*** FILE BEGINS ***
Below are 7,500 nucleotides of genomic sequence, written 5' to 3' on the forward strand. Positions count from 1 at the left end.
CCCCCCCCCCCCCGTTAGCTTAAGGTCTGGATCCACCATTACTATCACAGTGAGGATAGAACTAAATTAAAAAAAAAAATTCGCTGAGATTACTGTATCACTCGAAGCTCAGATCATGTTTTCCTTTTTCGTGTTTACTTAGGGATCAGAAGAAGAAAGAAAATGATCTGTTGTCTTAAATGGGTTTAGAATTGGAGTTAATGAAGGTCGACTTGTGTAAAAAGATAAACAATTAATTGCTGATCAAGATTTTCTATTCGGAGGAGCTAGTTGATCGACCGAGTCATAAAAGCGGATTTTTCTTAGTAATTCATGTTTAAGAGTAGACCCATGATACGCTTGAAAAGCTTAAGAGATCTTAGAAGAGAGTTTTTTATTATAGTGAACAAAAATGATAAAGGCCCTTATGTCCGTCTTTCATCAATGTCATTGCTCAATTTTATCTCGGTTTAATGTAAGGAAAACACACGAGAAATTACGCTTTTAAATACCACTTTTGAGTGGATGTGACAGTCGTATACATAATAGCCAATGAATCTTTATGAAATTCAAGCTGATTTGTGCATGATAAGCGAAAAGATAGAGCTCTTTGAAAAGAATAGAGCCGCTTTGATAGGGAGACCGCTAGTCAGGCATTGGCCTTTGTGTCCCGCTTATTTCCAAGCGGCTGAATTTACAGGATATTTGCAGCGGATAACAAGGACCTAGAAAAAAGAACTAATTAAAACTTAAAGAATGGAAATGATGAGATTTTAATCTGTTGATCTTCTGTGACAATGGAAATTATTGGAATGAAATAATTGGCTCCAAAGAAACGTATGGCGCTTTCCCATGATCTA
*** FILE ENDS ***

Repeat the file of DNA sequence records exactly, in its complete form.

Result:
Below are 7,500 nucleotides of genomic sequence, written 5' to 3' on the forward strand. Positions count from 1 at the left end.
CCCCCCCCCCCCCGTTAGCTTAAGGTCTGGATCCACCATTACTATCACAGTGAGGATAGAACTAAATTAAAAAAAAAAATTCGCTGAGATTACTGTATCACTCGAAGCTCAGATCATGTTTTCCTTTTTCGTGTTTACTTAGGGATCAGAAGAAGAAAGAAAATGATCTGTTGTCTTAAATGGGTTTAGAATTGGAGTTAATGAAGGTCGACTTGTGTAAAAAGATAAACAATTAATTGCTGATCAAGATTTTCTATTCGGAGGAGCTAGTTGATCGACCGAGTCATAAAAGCGGATTTTTCTTAGTAATTCATGTTTAAGAGTAGACCCATGATACGCTTGAAAAGCTTAAGAGATCTTAGAAGAGAGTTTTTTATTATAGTGAACAAAAATGATAAAGGCCCTTATGTCCGTCTTTCATCAATGTCATTGCTCAATTTTATCTCGGTTTAATGTAAGGAAAACACACGAGAAATTACGCTTTTAAATACCACTTTTGAGTGGATGTGACAGTCGTATACATAATAGCCAATGAATCTTTATGAAATTCAAGCTGATTTGTGCATGATAAGCGAAAAGATAGAGCTCTTTGAAAAGAATAGAGCCGCTTTGATAGGGAGACCGCTAGTCAGGCATTGGCCTTTGTGTCCCGCTTATTTCCAAGCGGCTGAATTTACAGGATATTTGCAGCGGATAACAAGGACCTAGAAAAAAGAACTAATTAAAACTTAAAGAATGGAAATGATGAGATTTTAATCTGTTGATCTTCTGTGACAATGGAAATTATTGGAATGAAATAATTGGCTCCAAAGAAACGTATGGCGCTTTCCCATGATCTA